The bee said, "I'm glad to hear you admit that my wings and my voice belong to me rightfully. I credit God alone for giving me flight and music. He would never have given me two such precious gifts unless he intended them for some noble use. It's true, I do visit flowers of all kinds in fields and gardens, but what I collect benefits me without harming their beauty, their scent, or their flavor in the least. I don't know anything about your skill in engineering and architecture, perhaps it cost you some labour to make that fortress. But I do know from experience that your construction materials are worthless. Your fortress might look nice, but it doesn't hold up! You brag about not being obliged to anyone because you draw out and spin all your resources from your body. If I judge your insides by what comes out, I'd have to say you're made of nothing but dust and poison. I don't mean to belittle either one, but I'm not so sure that they don't come from a little outside help. The dust you spin from doesn't come from sand you sweep off the ground. Your poison and the dust you spin from come from destroying other creatures. Which of us is the nobler of the two? The one who spends his entire life contemplating the world from a four-inch web, trapping and consuming other creatures and converting them into excrement and venom to produce nothing more than a cobweb to trap flies? Or the one who travels the world, seeking, studying, making sound judgments, and discerning things, and comes homes with honey and wax?"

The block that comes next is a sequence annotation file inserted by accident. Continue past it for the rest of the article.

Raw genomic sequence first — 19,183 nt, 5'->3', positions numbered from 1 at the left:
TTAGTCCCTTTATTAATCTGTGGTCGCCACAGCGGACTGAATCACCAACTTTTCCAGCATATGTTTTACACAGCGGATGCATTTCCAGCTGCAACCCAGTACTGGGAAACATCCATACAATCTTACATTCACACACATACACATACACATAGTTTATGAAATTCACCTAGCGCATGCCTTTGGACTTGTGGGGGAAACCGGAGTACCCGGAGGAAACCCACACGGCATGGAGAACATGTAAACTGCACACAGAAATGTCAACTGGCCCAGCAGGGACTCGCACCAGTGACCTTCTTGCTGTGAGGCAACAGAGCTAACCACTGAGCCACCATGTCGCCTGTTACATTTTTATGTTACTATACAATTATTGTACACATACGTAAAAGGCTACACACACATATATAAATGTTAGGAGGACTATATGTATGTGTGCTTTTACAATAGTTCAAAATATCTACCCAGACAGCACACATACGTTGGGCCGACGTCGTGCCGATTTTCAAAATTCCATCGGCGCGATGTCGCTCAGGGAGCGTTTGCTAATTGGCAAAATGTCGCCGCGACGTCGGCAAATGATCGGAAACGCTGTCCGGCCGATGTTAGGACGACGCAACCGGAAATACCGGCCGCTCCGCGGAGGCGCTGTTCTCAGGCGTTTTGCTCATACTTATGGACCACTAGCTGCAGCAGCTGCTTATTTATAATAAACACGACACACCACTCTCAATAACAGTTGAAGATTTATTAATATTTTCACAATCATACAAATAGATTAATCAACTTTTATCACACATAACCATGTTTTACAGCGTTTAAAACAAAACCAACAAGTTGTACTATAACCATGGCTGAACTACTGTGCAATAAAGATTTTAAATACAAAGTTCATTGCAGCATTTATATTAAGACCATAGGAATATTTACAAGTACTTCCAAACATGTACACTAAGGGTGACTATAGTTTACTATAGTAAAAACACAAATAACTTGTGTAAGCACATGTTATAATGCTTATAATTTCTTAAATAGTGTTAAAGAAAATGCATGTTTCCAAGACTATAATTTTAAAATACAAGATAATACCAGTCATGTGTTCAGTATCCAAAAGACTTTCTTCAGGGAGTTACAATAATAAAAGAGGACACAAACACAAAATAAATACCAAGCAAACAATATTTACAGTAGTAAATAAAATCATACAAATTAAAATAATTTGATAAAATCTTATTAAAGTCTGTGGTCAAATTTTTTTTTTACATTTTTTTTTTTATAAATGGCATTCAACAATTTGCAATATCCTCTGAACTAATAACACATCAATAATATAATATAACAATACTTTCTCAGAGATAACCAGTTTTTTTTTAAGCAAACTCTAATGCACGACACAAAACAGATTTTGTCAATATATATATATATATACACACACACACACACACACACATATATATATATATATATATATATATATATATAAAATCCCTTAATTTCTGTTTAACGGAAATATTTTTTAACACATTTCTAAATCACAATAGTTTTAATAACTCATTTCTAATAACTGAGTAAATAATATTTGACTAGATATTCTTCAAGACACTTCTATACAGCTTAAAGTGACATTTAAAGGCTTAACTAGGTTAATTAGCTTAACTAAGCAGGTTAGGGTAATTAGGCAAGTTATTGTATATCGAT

This dispute was expressed with such passion, sincerity, and eagerness that the two parties of books below stood silent, waiting in suspense to see what the outcome would be. They didn't have long to wait. The bee grew impatient at how much productive time he had lost, and flew out the window to a bed of roses without waiting for a response. The spider was left on his web like an orator who has collected his thoughts and is ready to burst out his speech.